Wednesday, May 19, 2004
If you are someone who knows me or reads much of my rantings, you know that two of the biggest things I hate are double standards and hypocrisy. I've found each in spades with this Iraqi prison "scandal". Today there was the news story of Specialist Jeremy Sivits' plea bargain. His plea bargain includes a demotion, a "bad conduct" discharge, and a year or so in prison. I believe this also means he'll suffer a severe cut in pay and retirement benefits. Also, he has agreed to testify against other soldiers who were in similar situations as he was in Iraq. Unless I'm mistaken, this Sivits fellow didn't even participate in the "abuse". He was just there, and he took some pictures.
As you know, I find it sickening that these low-level grunts are taking ALL the heat for this scandal even though most of them were simply following orders. We also now know that most of the stories of rape and murders by our troops in the prison are false. And yet these volunteer soldiers take it in the face. For basically nothing.
Perhaps you are now wondering where my double standard argument comes in. Here it goes. These men and women volunteered to risk their lives to do what our military asked of them. They were put in a country where they would fight animals with no comprehension of humanity, let alone human rights. However, when these same soldiers are ordered to humiliate said animals to soften them up for questioning, they get gut-punched by their own superiors. They are taken down as if they themselves were some of America's most wanted, like they themselves are terrorists.
And yet, we have similar (in my opinion worse) occurrences here in America. Every day our law enforcement agents steal whatever they want from people. They have the authority to do this without arresting or charging the person with any crime. All they must do is THINK that the "confiscated" items are ill-gotten gains from drug proceeds. These same "law officers" often beat, torture, and kill suspects. Sometimes this is done before an arrest. Sometimes it is after the arrest. Sometimes an arrest is never made, either because the "perp" was innocent, or is now dead. And does the Congress scream for special courts to jail these people, or even demote them? Of course not. On the rare case that the perpetrators actually end up in a trial, they are almost always exonerated by a court system that, to put it euphemistically, is on the side of the police to begin with.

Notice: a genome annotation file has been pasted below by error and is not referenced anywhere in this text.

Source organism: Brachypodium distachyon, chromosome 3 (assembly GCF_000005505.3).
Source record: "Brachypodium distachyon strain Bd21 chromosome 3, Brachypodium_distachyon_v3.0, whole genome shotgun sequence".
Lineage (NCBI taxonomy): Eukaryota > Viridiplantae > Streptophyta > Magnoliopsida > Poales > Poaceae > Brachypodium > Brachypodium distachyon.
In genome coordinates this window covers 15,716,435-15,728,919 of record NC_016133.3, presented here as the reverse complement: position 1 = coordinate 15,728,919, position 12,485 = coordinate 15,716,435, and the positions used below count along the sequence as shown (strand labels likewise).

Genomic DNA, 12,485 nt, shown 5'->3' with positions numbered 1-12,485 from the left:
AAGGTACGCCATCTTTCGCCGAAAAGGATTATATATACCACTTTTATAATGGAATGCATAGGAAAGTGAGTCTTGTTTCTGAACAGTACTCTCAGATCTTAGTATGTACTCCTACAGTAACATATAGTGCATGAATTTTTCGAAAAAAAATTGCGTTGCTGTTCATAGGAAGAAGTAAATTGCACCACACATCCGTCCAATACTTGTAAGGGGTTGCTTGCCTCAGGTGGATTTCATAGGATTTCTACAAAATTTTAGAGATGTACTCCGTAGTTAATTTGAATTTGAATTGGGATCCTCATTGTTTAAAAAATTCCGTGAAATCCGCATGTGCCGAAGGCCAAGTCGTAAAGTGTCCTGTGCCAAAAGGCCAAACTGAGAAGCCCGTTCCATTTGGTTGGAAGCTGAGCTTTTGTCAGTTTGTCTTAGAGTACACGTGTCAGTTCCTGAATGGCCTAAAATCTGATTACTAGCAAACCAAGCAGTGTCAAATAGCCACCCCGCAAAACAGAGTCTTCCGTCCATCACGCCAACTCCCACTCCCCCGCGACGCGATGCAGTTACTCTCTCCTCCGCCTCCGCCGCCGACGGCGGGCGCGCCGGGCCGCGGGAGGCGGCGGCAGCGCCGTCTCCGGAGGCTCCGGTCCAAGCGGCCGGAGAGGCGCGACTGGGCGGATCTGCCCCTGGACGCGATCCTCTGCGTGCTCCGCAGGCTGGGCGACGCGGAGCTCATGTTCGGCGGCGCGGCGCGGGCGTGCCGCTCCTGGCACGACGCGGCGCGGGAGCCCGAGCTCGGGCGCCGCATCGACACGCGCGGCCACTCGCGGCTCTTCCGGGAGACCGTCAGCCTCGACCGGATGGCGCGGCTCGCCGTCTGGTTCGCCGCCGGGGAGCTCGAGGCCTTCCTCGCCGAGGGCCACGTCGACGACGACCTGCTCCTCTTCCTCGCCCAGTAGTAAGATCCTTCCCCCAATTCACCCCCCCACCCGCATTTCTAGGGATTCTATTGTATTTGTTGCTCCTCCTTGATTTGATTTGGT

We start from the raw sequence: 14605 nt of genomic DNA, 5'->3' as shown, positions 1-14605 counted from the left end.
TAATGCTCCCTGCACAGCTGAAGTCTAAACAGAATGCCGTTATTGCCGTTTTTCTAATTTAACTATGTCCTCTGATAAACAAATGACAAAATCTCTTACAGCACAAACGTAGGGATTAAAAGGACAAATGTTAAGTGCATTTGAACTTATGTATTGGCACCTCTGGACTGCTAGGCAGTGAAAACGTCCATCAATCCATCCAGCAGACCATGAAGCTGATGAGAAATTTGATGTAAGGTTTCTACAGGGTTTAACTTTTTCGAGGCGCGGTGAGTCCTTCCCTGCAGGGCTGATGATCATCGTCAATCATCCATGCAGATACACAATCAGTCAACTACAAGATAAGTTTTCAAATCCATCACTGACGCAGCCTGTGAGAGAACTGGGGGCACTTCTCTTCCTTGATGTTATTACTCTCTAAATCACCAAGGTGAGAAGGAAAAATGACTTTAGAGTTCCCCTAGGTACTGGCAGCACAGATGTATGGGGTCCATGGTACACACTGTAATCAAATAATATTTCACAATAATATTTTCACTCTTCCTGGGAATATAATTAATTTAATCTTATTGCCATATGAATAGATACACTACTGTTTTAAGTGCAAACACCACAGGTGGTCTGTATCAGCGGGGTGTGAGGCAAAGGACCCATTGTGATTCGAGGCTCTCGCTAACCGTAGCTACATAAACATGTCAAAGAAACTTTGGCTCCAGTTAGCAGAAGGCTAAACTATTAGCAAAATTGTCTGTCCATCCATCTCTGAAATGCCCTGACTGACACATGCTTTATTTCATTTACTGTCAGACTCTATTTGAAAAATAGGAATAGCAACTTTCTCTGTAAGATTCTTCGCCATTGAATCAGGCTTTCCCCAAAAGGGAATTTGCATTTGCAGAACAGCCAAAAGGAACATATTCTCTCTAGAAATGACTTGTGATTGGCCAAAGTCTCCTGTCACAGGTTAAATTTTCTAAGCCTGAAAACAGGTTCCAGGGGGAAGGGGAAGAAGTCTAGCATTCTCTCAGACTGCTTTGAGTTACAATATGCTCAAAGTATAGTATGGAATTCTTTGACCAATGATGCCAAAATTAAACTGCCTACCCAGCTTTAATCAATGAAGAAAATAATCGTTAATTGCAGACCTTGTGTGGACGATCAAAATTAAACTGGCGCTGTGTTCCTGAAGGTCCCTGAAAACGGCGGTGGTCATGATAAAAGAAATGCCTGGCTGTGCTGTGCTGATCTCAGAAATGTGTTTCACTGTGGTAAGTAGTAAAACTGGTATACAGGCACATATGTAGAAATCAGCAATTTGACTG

Then we have our prison industry. Perhaps this is a little more in parity with the current situation in Iraq. I’m not going to quote the statistics again; you’ve no doubt heard them all before. America has the most people in prisons per capita, blah blah. If you want to check the stats, feel free. That’s what Google is for. Daily in these prisons, inmates are beaten, raped, killed. Often these acts are committed by other inmates, and when that is the case almost always the guards look the other way. And often, these acts are committed either directly by the prison guards, or under the direction of the guards. If you don’t believe me, just walk around town and find anyone who’s ever been in prison. Ask them what it’s like.
The same goes for the cops. If you don’t believe what I say about their actions, then pick up a paper. It seems that monthly there is another police shooting, or a death from a chase. Look it up.
And finally, on the issue of basic, everyday police brutality, I can give first hand information. I’ve been arrested twice for driving with a suspended license. The arrests were lawful; I don’t claim I was in the right. Also, I’ve been around when others were arrested. For drugs, outstanding warrants, different things. Usually I was just there because I knew someone. Sometimes I was just walking by. Once I was pulled over because I was behind two guys who were racing down the highway. The Sheriff assumed I was racing too. To this day I don’t know why. Though the specifics vary, in each incident I was threatened. I was told if I moved, I would be shot. I was told if I spoke, I would have my jaw broken. I was told I was going to jail to be raped, then the cop laughed about it. I have been frisked, and during the “pat downs” I was fondled and molested. All these things I KNOW FROM FIRST HAND PERSONAL EXPERIENCE. And you know what? No one cares. There is nothing I could do in any one of the above cases.
So here’s the basic thing I’m trying to get at. Our low level grunts in Iraq are getting drug across the fire for following orders. In doing so, they may have violated one’s civil rights. But these violations are incomparable to the violations happening everyday here in America by our own law enforcement and prison system. Americans can be beaten, raped, killed, threatened. And no one cares. But take a picture of a naked Iraqi man, and you go to jail
There’s your double standard.